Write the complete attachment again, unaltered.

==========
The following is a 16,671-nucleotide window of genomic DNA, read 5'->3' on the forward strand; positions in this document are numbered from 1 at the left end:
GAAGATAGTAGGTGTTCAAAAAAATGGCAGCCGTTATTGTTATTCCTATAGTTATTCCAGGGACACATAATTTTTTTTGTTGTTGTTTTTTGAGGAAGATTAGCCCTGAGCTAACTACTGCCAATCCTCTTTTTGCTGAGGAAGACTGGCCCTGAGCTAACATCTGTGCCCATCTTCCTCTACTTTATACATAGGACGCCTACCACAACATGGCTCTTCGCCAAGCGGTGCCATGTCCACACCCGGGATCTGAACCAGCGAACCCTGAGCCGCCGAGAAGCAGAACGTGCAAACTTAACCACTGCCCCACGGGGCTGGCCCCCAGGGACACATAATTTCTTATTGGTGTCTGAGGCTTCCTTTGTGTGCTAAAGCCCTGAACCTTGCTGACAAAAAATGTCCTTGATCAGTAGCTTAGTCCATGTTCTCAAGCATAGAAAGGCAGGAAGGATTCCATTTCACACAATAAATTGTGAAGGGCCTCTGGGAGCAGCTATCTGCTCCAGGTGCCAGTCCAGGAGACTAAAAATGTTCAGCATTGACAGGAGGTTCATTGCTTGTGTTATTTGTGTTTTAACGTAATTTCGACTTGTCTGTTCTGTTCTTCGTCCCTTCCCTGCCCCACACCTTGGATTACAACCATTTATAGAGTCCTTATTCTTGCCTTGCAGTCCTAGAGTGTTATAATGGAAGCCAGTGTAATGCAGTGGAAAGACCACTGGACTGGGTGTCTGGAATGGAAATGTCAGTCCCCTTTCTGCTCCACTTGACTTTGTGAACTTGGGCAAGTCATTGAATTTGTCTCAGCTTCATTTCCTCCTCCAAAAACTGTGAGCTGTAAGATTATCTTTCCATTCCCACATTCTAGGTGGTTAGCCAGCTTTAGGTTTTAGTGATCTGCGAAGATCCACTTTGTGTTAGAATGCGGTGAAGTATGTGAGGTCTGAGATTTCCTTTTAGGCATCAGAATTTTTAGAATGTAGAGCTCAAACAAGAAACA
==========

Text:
The following is a 16,671-nucleotide window of genomic DNA, read 5'->3' on the forward strand; positions in this document are numbered from 1 at the left end:
GAAGATAGTAGGTGTTCAAAAAAATGGCAGCCGTTATTGTTATTCCTATAGTTATTCCAGGGACACATAATTTTTTTTGTTGTTGTTTTTTGAGGAAGATTAGCCCTGAGCTAACTACTGCCAATCCTCTTTTTGCTGAGGAAGACTGGCCCTGAGCTAACATCTGTGCCCATCTTCCTCTACTTTATACATAGGACGCCTACCACAACATGGCTCTTCGCCAAGCGGTGCCATGTCCACACCCGGGATCTGAACCAGCGAACCCTGAGCCGCCGAGAAGCAGAACGTGCAAACTTAACCACTGCCCCACGGGGCTGGCCCCCAGGGACACATAATTTCTTATTGGTGTCTGAGGCTTCCTTTGTGTGCTAAAGCCCTGAACCTTGCTGACAAAAAATGTCCTTGATCAGTAGCTTAGTCCATGTTCTCAAGCATAGAAAGGCAGGAAGGATTCCATTTCACACAATAAATTGTGAAGGGCCTCTGGGAGCAGCTATCTGCTCCAGGTGCCAGTCCAGGAGACTAAAAATGTTCAGCATTGACAGGAGGTTCATTGCTTGTGTTATTTGTGTTTTAACGTAATTTCGACTTGTCTGTTCTGTTCTTCGTCCCTTCCCTGCCCCACACCTTGGATTACAACCATTTATAGAGTCCTTATTCTTGCCTTGCAGTCCTAGAGTGTTATAATGGAAGCCAGTGTAATGCAGTGGAAAGACCACTGGACTGGGTGTCTGGAATGGAAATGTCAGTCCCCTTTCTGCTCCACTTGACTTTGTGAACTTGGGCAAGTCATTGAATTTGTCTCAGCTTCATTTCCTCCTCCAAAAACTGTGAGCTGTAAGATTATCTTTCCATTCCCACATTCTAGGTGGTTAGCCAGCTTTAGGTTTTAGTGATCTGCGAAGATCCACTTTGTGTTAGAATGCGGTGAAGTATGTGAGGTCTGAGATTTCCTTTTAGGCATCAGAATTTTTAGAATGTAGAGCTCAAACAAGAAACA